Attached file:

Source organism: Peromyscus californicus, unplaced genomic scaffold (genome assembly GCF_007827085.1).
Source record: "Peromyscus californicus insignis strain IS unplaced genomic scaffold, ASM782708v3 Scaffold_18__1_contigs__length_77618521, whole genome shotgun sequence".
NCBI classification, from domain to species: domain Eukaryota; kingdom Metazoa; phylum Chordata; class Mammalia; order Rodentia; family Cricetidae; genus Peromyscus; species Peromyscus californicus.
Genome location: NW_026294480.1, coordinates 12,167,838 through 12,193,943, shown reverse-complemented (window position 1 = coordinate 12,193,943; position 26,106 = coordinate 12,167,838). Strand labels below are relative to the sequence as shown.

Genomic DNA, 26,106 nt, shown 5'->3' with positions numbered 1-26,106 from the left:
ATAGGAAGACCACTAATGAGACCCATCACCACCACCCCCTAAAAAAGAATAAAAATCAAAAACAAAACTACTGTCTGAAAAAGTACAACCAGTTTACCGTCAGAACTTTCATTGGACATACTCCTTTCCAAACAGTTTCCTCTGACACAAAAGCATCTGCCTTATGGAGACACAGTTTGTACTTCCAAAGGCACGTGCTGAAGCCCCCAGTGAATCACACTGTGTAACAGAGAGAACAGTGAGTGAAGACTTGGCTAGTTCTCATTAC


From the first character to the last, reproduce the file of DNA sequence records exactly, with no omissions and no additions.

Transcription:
Source organism: Peromyscus californicus, unplaced genomic scaffold (genome assembly GCF_007827085.1).
Source record: "Peromyscus californicus insignis strain IS unplaced genomic scaffold, ASM782708v3 Scaffold_18__1_contigs__length_77618521, whole genome shotgun sequence".
NCBI classification, from domain to species: domain Eukaryota; kingdom Metazoa; phylum Chordata; class Mammalia; order Rodentia; family Cricetidae; genus Peromyscus; species Peromyscus californicus.
Genome location: NW_026294480.1, coordinates 12,167,838 through 12,193,943, shown reverse-complemented (window position 1 = coordinate 12,193,943; position 26,106 = coordinate 12,167,838). Strand labels below are relative to the sequence as shown.

Genomic DNA, 26,106 nt, shown 5'->3' with positions numbered 1-26,106 from the left:
ATAGGAAGACCACTAATGAGACCCATCACCACCACCCCCTAAAAAAGAATAAAAATCAAAAACAAAACTACTGTCTGAAAAAGTACAACCAGTTTACCGTCAGAACTTTCATTGGACATACTCCTTTCCAAACAGTTTCCTCTGACACAAAAGCATCTGCCTTATGGAGACACAGTTTGTACTTCCAAAGGCACGTGCTGAAGCCCCCAGTGAATCACACTGTGTAACAGAGAGAACAGTGAGTGAAGACTTGGCTAGTTCTCATTAC